Religion news in brief

AP News
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Posted: Oct 14, 2015 12:59 PM
Religion news in brief

Pope begs forgiveness for 'scandals' hitting Rome, Vatican

VATICAN CITY (AP) — Pope Francis is asking forgiveness for recent scandals that have hit Rome and the Vatican.

The pope didn't cite specific examples in his off-the-cuff request for pardon at the start of his Wednesday general audience.

But the past week has seen its fair share of problems: On the eve of Francis' big meeting on the family, a Vatican monsignor came out as gay. Then Rome's mayor resigned amid scandal and criticism by the church. And recently, a leaked letter revealed grave concerns by a dozen cardinals about the way Francis' synod was being run.

Francis said: "Before beginning the catechesis I want in the name of the church to ask forgiveness for the scandals which recently have hit Rome and the Vatican. I ask forgiveness."

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Israeli clerics and ex-president pray for end to violence

TEL AVIV, Israel (AP) — Former Israeli President Shimon Peres has brought Muslim, Jewish and Christian leaders together in Tel Aviv to jointly appeal for peace amid surging violence between Israelis and Palestinians.

Earlier Tuesday, a pair of stabbing and shooting attacks in Jerusalem killed three Israelis. Some eight Israelis and 27 Palestinians have been killed in a month of Israeli-Palestinian unrest.

The religious leaders embraced before they made a united call for peace. Peres said they came together "to pray to the Lord to stop the bloodshed."

Peres, a Nobel Peace Prize laureate, ended a seven-year term as president last year, but he remains a respected figure who often comments on events in Israel.

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In Haiti capital, gunmen kill US missionary in her car

HENDERSON, Tenn. (AP) — Colleagues say an American missionary who has been working in Haiti for two decades has been fatally shot by gunmen in the country's capital as she was behind the wheel of her car.

The Estes Church of Christ, based in Henderson, Tennessee, identified the slain missionary as Roberta Edwards. She ran the small Sonlight Children's Home in Port-au-Prince.

The church says Edwards' car was intentionally blocked Saturday by armed men who fired into the vehicle and killed her. They say the gunmen fled and the motive is not known. A Haitian National Police spokesman says the attackers also kidnapped a 4-year-old child from Edwards' car. It was not immediately clear if the child was one of the roughly 20 youngsters who received foster care at the children's home.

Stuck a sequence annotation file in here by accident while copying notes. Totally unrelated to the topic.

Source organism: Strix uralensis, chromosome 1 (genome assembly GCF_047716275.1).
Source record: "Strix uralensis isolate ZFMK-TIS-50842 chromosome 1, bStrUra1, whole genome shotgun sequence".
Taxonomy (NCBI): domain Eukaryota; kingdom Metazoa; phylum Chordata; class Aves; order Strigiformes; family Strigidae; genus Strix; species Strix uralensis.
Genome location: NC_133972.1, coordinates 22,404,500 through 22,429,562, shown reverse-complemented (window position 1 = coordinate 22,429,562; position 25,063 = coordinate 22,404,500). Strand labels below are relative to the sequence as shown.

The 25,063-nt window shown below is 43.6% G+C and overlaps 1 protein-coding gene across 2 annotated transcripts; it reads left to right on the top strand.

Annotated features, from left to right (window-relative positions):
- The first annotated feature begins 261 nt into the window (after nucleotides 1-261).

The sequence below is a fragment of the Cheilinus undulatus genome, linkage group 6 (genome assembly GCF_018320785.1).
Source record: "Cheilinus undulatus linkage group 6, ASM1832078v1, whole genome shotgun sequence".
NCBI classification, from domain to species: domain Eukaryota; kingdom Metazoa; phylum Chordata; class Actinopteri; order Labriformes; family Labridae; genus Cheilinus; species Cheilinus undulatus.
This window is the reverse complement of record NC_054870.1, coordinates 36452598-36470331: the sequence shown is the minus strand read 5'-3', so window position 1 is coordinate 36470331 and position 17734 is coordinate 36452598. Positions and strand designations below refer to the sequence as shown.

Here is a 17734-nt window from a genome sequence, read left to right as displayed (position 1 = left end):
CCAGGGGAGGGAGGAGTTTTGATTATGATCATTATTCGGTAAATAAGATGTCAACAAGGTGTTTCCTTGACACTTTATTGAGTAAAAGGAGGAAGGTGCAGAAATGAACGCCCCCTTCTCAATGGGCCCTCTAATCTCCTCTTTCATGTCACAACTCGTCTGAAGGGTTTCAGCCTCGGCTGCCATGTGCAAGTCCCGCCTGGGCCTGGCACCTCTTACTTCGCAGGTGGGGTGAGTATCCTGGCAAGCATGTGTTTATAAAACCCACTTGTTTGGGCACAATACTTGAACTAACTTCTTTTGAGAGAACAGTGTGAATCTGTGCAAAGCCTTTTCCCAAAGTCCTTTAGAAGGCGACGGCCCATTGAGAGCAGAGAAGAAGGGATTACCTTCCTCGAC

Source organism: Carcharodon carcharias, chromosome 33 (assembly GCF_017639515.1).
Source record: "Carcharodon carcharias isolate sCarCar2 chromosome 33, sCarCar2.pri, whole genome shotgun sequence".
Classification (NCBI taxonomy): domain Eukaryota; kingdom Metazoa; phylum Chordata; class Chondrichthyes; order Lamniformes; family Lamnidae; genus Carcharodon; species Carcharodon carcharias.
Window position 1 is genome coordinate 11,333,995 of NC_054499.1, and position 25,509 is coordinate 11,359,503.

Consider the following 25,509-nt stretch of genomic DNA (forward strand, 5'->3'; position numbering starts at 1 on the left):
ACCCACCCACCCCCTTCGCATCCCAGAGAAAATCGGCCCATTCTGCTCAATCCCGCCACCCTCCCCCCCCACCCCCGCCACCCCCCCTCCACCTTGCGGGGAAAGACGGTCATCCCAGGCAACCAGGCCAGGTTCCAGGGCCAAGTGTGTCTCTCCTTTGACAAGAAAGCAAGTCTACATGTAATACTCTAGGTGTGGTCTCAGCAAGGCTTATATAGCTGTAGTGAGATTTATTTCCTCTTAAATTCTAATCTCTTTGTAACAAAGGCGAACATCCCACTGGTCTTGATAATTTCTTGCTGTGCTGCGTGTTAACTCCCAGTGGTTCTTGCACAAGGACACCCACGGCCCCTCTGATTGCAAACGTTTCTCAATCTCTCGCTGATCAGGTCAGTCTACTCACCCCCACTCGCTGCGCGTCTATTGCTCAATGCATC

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New Mexico town of Belen in fight to keep Nativity scene

BELEN, N.M. (AP) — The little New Mexico town of Belen — Spanish for Bethlehem — is fighting to keep a year-round Nativity scene on city property.

Belen Mayor Jerah Cordova (JEH'-rah CORH'-doh-vah) told The Associated Press the city will resist pressure from a Wisconsin-based group to remove a piece of art on the birth of Jesus. Cordova says the city would even sell the property to keep the Nativity scene up.

Freedom From Religion Foundation co-president Annie Laurie Gaylor says Belen is violating the U.S. Constitution by having the religious art on city property. She says if Belen puts the property up for sale, her foundation may bid on it and would replace the art with a monument to nonbelievers.

Cordova said those who oppose the Nativity scene are "outsiders" who don't understand the history and culture of New Mexico — a former Spanish territory with deep Hispanic and spiritual Catholic ties.

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Church gives pizza driver $1,000 tip from collection plate

PICKERINGTON, Ohio (AP) — An Ohio church congregation ordered a pizza during a service, then tipped the driver more than $1,000 that had been collected for the offering.

The driver brought the $5.99 pizza to Sycamore Creek Church in Pickerington in suburban Columbus on Oct. 4. The Rev. Steve Markle brought her onstage and asked her the biggest tip she'd ever received. She said about $10.

That's when Markle told her the teaching at the church had been about generosity so the congregation had taken up an offering for the driver. She burst into tears.

The Columbus Dispatch reports that the congregation was wrapping up a sermon series on "I was Broke. Now I'm Not."

The church draws about 500 to 600 people each week.

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